Re: [-empyre-] second posting from teddy cruz

I don't know how to continue to maintain a 'position'either proximity or distance. These are binaries of identity that seem to cancel one another. I can try to initiate conditions for possible positive outcomes for a progressive architecture by working for the reform of zoning ordinances to help the deterriorialized and marginalized people who cannot get housing. But I cannot mobilize (or even less likely, coerce) positive outcomes without become a collaborator (implicated) with power;, as architecture in part resists emergence of the new (since it wants to 'design' the future, while futurity is always escaping our plans), even as it resists the power relations upon which it depends (developer initiatives, political contingencies) . In this tension condition though surely there's a productive tactical space "in between" that isn't entirely bound by cultural power relations, 'neither Marx or Jesus'. Power over against architecture always be work ing as series of positive "capillary relations, microlinkages" (Grosz) like the Lilliputians who throw nets over the Giant and immobilize him in a thousand frozen moments. The escape from the net is a resort to the 'natural' processes of becoming that form the deep nature background of our cultural actions in the world. Maybe that's part of Markus's point that participation is 'naturally' violent, as he points out using a metaphor from physics. Elizabeth Grosz thought about this in 'Architecture from the Outside', in the chapter "Architecture and the In-Between." Maybe Kevin's 'grace' is natural too.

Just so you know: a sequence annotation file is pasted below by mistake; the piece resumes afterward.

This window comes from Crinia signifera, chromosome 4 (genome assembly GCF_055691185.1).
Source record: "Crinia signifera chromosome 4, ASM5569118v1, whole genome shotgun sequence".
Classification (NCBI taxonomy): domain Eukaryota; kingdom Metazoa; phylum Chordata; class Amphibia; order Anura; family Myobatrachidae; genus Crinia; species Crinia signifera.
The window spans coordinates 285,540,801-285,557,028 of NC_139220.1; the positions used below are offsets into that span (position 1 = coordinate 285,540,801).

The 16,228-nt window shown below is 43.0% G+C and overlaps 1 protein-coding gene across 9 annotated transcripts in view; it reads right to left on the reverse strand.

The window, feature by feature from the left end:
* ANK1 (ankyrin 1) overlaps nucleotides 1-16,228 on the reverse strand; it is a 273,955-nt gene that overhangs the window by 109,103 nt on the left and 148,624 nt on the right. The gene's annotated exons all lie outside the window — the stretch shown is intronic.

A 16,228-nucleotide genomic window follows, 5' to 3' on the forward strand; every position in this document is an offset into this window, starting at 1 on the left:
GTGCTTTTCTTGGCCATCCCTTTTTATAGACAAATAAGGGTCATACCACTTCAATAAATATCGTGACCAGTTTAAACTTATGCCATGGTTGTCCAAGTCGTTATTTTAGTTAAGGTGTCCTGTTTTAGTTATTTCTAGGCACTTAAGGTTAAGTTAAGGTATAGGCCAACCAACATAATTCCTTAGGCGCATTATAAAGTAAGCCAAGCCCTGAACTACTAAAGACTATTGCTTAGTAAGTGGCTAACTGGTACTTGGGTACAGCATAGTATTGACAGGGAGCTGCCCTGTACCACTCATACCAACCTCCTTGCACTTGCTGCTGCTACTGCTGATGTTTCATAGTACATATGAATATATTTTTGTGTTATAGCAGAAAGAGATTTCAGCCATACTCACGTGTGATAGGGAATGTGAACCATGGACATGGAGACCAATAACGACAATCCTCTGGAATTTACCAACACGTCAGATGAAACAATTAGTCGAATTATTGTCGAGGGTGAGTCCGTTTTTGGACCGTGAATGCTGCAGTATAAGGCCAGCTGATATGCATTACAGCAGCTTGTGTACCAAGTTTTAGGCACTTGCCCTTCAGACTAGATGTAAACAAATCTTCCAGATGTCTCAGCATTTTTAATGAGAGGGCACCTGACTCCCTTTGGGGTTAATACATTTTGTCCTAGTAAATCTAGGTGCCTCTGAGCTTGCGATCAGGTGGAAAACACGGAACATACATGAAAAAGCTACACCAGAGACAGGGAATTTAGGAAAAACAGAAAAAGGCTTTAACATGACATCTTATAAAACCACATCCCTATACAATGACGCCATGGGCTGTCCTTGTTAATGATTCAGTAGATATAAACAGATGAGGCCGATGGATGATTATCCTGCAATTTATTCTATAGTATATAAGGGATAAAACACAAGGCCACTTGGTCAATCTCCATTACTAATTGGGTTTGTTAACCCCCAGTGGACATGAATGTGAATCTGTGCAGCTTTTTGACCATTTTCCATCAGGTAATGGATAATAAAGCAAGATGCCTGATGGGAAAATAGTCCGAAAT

On Sep 26, 2007, at 3:38 PM, Teddy Cruz wrote:

1a. Even though this topic might be too old already, I cannot avoid
thinking of the ground zero development process as the most
emblematic case study of the powerlessness of artistic and
architectural fields in the context of socio-political and economic
realities. No matter how much architecture thinking and form seemed
to have developed at the beginning of the 21st centuryŠ It had never
seemed so irrelevant and trivial in the context of an usurped public
process, the economic power of the developer and a governance without
visionŠ and ultimately under the burden of cheap metaphorsŠ

4. The challenge at this moment is to pull things apart, to
critically understand the way certain institutions operate, only then
we can propose counter procedures that can generate new models of
possibility. Traditionally, though, the notion of the avant-garde has
proposed the opposite: that the artist keeps a 'critical distance'
from the institutions in order to critique these spheres of power
from the outside. Today, what's important is what I would call a
'critical proximity,' which in fact is the opposite: it's about us
tactically entering the institutions in order to mobilize their
resources and logics of organization. It is a very different agenda,
less this sort of fake protest or rebellion.

empyre forum

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